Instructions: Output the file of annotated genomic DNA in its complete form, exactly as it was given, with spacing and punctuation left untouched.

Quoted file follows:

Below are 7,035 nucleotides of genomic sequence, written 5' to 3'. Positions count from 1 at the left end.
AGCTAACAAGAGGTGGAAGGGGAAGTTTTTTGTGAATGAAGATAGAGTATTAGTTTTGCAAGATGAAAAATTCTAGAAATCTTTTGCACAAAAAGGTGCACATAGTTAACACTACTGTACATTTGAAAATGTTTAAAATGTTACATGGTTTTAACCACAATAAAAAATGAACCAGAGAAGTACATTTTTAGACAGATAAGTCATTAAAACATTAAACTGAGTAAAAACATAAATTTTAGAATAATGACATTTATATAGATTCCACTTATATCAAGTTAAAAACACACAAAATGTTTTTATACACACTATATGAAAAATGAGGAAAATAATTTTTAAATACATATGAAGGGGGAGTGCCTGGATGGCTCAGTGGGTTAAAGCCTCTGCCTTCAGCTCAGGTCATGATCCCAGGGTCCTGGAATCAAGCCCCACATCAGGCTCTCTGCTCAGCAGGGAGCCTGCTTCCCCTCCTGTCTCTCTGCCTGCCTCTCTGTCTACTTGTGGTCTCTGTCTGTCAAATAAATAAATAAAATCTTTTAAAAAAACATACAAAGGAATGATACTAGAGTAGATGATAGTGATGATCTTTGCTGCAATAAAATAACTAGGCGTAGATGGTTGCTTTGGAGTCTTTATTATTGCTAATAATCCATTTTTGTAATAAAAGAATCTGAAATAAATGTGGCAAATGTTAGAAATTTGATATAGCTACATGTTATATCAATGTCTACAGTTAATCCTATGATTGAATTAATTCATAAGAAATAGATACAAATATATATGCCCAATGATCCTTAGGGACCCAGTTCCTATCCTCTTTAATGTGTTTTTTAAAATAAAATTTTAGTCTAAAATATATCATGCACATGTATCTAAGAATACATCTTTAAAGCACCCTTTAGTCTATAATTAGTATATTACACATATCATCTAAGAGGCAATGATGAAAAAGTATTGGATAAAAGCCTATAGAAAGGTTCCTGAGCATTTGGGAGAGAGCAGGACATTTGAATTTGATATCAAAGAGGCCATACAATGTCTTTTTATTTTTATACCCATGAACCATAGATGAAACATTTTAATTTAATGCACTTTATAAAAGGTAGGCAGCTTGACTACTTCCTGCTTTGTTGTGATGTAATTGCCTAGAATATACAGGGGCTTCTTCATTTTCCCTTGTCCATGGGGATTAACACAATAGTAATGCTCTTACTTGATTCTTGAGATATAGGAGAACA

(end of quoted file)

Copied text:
Below are 7,035 nucleotides of genomic sequence, written 5' to 3'. Positions count from 1 at the left end.
AGCTAACAAGAGGTGGAAGGGGAAGTTTTTTGTGAATGAAGATAGAGTATTAGTTTTGCAAGATGAAAAATTCTAGAAATCTTTTGCACAAAAAGGTGCACATAGTTAACACTACTGTACATTTGAAAATGTTTAAAATGTTACATGGTTTTAACCACAATAAAAAATGAACCAGAGAAGTACATTTTTAGACAGATAAGTCATTAAAACATTAAACTGAGTAAAAACATAAATTTTAGAATAATGACATTTATATAGATTCCACTTATATCAAGTTAAAAACACACAAAATGTTTTTATACACACTATATGAAAAATGAGGAAAATAATTTTTAAATACATATGAAGGGGGAGTGCCTGGATGGCTCAGTGGGTTAAAGCCTCTGCCTTCAGCTCAGGTCATGATCCCAGGGTCCTGGAATCAAGCCCCACATCAGGCTCTCTGCTCAGCAGGGAGCCTGCTTCCCCTCCTGTCTCTCTGCCTGCCTCTCTGTCTACTTGTGGTCTCTGTCTGTCAAATAAATAAATAAAATCTTTTAAAAAAACATACAAAGGAATGATACTAGAGTAGATGATAGTGATGATCTTTGCTGCAATAAAATAACTAGGCGTAGATGGTTGCTTTGGAGTCTTTATTATTGCTAATAATCCATTTTTGTAATAAAAGAATCTGAAATAAATGTGGCAAATGTTAGAAATTTGATATAGCTACATGTTATATCAATGTCTACAGTTAATCCTATGATTGAATTAATTCATAAGAAATAGATACAAATATATATGCCCAATGATCCTTAGGGACCCAGTTCCTATCCTCTTTAATGTGTTTTTTAAAATAAAATTTTAGTCTAAAATATATCATGCACATGTATCTAAGAATACATCTTTAAAGCACCCTTTAGTCTATAATTAGTATATTACACATATCATCTAAGAGGCAATGATGAAAAAGTATTGGATAAAAGCCTATAGAAAGGTTCCTGAGCATTTGGGAGAGAGCAGGACATTTGAATTTGATATCAAAGAGGCCATACAATGTCTTTTTATTTTTATACCCATGAACCATAGATGAAACATTTTAATTTAATGCACTTTATAAAAGGTAGGCAGCTTGACTACTTCCTGCTTTGTTGTGATGTAATTGCCTAGAATATACAGGGGCTTCTTCATTTTCCCTTGTCCATGGGGATTAACACAATAGTAATGCTCTTACTTGATTCTTGAGATATAGGAGAACA